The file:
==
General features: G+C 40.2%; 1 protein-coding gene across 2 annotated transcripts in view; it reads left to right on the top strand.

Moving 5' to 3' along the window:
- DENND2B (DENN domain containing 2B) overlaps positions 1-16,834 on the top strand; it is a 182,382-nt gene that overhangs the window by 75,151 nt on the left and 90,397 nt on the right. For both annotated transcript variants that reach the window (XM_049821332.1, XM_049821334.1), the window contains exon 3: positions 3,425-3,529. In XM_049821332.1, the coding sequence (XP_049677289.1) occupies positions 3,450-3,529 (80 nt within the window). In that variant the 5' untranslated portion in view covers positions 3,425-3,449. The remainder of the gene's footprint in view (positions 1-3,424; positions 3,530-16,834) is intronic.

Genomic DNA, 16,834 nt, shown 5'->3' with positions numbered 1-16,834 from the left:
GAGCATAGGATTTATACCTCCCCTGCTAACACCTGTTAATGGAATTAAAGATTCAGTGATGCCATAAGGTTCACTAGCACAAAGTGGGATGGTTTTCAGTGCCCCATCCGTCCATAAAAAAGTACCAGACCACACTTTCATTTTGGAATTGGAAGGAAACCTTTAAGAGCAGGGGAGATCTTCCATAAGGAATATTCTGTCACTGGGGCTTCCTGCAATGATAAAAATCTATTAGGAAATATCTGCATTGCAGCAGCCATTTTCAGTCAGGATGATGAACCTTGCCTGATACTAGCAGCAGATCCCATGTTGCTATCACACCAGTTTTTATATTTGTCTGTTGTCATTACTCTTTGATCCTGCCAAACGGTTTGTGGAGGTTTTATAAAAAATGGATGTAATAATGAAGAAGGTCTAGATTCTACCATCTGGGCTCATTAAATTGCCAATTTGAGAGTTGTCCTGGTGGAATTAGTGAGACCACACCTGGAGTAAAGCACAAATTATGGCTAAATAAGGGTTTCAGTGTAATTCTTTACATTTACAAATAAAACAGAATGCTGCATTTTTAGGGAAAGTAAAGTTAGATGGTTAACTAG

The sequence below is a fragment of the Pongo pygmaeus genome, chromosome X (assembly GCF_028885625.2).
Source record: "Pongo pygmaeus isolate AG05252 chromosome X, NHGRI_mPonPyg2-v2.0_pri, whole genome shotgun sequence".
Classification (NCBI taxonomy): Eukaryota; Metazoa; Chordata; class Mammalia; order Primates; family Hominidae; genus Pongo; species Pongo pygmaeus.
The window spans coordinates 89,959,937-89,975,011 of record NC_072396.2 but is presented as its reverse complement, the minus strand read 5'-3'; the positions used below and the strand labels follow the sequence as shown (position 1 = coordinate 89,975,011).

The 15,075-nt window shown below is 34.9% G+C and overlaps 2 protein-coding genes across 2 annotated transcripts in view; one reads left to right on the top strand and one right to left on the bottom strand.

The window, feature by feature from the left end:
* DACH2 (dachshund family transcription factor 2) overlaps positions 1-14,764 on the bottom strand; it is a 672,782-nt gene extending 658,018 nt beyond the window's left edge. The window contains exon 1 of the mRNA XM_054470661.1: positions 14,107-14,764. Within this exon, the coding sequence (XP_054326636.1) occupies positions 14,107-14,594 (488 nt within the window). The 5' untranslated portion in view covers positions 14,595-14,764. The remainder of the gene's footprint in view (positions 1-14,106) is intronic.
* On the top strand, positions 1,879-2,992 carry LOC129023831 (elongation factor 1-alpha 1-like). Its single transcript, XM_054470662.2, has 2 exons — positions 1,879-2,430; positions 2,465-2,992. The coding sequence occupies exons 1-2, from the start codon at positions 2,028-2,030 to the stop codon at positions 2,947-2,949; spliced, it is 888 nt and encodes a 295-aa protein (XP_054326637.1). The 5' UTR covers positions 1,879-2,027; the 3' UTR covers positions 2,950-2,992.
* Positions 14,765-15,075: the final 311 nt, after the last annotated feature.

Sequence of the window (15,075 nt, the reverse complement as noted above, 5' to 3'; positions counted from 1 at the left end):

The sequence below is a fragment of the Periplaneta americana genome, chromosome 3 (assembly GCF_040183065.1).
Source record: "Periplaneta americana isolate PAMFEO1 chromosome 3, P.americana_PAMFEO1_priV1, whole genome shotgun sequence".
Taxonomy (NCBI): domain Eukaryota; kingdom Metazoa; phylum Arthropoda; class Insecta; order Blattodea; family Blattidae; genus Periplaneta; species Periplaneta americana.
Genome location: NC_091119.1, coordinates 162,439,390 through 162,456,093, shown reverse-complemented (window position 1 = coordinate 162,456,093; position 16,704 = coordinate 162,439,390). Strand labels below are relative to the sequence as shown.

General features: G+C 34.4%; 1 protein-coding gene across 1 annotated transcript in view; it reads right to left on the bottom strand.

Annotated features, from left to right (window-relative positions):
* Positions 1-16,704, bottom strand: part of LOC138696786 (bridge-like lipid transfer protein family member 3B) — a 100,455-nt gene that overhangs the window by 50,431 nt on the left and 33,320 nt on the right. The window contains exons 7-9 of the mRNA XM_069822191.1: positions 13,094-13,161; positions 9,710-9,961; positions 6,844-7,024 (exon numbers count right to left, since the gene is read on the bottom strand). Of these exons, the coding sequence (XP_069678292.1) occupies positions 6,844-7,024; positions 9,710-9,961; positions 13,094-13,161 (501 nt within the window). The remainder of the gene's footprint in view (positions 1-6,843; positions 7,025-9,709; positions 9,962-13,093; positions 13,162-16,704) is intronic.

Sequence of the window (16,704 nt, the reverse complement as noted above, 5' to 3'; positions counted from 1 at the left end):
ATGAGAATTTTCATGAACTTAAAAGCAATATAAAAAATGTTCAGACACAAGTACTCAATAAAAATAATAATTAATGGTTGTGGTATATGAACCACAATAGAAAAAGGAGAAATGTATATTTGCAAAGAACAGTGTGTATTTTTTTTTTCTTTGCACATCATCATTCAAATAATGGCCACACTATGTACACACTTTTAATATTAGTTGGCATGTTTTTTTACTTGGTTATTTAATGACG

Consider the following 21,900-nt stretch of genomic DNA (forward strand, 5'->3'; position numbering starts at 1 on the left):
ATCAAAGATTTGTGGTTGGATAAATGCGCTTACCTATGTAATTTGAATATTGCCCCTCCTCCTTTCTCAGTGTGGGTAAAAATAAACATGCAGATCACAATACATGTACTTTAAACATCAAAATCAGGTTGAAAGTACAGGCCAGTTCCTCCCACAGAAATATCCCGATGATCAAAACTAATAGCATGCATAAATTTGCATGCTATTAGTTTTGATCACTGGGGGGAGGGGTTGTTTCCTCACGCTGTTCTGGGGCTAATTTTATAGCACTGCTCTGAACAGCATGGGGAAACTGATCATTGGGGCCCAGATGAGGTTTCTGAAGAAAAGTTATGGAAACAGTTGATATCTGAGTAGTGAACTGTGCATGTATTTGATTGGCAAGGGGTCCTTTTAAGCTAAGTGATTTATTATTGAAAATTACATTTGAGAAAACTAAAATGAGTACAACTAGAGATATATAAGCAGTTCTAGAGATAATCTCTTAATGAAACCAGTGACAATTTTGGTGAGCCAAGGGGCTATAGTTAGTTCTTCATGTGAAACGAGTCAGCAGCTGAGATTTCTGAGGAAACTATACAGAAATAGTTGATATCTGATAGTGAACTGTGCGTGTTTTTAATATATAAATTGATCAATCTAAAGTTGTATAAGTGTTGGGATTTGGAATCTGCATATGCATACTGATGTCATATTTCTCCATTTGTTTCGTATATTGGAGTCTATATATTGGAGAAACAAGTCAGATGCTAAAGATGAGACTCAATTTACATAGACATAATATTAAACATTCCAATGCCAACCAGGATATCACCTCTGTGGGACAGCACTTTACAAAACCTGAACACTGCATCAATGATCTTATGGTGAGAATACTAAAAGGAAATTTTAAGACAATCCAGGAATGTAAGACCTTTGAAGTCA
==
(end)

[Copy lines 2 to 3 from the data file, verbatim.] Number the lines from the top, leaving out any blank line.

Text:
Moving 5' to 3' along the window:
- DENND2B (DENN domain containing 2B) overlaps positions 1-16,834 on the top strand; it is a 182,382-nt gene that overhangs the window by 75,151 nt on the left and 90,397 nt on the right. For both annotated transcript variants that reach the window (XM_049821332.1, XM_049821334.1), the window contains exon 3: positions 3,425-3,529. In XM_049821332.1, the coding sequence (XP_049677289.1) occupies positions 3,450-3,529 (80 nt within the window). In that variant the 5' untranslated portion in view covers positions 3,425-3,449. The remainder of the gene's footprint in view (positions 1-3,424; positions 3,530-16,834) is intronic.